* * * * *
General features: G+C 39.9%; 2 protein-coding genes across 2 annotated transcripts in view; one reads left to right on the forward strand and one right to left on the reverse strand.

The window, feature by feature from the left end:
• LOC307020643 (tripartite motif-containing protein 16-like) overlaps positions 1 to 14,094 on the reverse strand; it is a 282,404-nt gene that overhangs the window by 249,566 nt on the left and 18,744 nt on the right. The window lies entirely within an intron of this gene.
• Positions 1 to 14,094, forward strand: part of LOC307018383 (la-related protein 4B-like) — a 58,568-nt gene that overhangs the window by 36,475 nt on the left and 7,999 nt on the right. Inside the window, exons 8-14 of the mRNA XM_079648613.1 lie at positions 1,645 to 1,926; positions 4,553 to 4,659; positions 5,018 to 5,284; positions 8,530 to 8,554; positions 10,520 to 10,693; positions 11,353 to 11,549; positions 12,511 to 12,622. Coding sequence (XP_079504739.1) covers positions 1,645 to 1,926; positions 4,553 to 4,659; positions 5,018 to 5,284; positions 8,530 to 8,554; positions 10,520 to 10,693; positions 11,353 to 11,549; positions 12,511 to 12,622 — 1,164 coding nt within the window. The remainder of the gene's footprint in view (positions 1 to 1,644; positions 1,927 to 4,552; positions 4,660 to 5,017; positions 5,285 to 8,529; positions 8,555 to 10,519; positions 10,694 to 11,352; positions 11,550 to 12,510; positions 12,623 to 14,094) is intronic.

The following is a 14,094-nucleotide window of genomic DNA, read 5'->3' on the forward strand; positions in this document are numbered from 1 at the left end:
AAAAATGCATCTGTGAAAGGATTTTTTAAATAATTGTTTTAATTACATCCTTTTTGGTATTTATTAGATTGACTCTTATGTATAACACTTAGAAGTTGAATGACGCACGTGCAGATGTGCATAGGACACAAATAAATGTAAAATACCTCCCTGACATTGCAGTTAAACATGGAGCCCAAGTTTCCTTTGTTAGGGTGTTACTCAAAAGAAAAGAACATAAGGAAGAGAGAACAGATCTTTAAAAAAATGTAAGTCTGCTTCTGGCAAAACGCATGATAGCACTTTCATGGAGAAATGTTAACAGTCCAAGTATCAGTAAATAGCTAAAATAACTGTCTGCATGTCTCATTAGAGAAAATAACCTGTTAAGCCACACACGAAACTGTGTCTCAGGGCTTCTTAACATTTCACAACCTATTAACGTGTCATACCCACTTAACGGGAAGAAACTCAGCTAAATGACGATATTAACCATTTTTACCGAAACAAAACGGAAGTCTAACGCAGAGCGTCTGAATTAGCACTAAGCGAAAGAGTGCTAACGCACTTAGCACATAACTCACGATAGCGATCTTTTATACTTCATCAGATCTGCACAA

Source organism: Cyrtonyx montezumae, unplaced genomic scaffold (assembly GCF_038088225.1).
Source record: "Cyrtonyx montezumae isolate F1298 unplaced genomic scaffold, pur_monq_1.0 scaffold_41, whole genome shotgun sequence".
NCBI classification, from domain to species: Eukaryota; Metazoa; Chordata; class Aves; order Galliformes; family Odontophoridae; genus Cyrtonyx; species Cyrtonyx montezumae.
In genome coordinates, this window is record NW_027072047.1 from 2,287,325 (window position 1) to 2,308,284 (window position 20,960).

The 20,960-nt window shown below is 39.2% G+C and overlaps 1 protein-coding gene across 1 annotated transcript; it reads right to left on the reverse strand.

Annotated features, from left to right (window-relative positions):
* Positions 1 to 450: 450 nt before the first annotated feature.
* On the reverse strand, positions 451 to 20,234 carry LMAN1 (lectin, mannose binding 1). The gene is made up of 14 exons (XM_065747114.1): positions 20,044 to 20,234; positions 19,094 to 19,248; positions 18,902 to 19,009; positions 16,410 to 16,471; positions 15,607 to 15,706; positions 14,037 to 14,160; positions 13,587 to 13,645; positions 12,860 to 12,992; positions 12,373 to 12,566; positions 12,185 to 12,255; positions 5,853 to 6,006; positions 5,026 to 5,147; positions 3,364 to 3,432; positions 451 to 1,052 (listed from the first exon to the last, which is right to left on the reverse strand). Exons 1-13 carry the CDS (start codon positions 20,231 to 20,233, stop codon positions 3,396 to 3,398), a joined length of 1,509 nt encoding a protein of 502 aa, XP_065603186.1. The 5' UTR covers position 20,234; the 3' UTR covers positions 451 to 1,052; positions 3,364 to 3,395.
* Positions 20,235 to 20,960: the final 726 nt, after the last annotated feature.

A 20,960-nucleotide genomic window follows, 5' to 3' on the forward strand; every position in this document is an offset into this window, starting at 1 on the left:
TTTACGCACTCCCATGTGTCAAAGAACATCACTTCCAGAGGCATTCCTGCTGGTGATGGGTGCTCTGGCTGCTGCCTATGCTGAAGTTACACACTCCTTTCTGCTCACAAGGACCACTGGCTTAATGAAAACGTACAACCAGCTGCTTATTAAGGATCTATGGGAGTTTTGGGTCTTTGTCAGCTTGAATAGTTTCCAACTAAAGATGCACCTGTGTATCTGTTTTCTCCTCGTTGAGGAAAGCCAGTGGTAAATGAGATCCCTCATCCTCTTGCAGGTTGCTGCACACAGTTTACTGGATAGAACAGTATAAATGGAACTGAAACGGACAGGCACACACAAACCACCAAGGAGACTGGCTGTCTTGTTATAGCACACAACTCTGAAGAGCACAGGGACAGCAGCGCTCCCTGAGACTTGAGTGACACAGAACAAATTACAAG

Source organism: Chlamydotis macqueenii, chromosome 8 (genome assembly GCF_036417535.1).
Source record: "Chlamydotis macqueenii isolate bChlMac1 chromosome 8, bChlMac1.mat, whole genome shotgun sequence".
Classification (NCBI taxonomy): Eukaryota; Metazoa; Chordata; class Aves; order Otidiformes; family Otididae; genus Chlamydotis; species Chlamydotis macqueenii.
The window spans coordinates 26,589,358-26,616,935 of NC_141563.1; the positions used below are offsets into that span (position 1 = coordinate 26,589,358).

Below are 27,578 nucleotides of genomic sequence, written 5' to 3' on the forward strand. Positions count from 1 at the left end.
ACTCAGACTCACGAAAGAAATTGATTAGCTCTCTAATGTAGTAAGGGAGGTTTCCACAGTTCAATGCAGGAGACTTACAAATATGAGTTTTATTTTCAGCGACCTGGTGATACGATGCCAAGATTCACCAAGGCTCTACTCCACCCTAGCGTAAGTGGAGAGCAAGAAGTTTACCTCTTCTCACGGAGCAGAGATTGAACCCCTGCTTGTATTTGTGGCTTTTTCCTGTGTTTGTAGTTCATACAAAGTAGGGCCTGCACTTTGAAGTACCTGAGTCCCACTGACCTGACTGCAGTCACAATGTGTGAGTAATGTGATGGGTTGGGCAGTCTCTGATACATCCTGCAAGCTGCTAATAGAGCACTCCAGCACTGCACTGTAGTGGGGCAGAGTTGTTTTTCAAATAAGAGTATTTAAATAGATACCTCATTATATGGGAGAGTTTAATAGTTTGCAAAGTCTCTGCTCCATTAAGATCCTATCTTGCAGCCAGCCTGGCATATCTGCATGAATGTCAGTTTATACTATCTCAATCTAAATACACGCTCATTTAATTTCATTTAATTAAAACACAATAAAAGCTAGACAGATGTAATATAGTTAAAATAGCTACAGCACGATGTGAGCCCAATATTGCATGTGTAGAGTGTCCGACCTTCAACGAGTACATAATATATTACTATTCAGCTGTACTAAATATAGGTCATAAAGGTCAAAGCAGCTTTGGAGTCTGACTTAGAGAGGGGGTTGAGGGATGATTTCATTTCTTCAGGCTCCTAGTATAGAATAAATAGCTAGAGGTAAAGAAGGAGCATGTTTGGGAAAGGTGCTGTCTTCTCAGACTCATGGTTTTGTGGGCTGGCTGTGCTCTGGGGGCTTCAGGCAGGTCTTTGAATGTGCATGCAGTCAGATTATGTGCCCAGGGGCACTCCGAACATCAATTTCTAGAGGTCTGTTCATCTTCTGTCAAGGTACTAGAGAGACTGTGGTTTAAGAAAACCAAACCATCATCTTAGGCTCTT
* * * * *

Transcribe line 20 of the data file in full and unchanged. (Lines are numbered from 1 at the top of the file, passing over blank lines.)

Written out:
Classification (NCBI taxonomy): Eukaryota; Metazoa; Chordata; class Aves; order Otidiformes; family Otididae; genus Chlamydotis; species Chlamydotis macqueenii.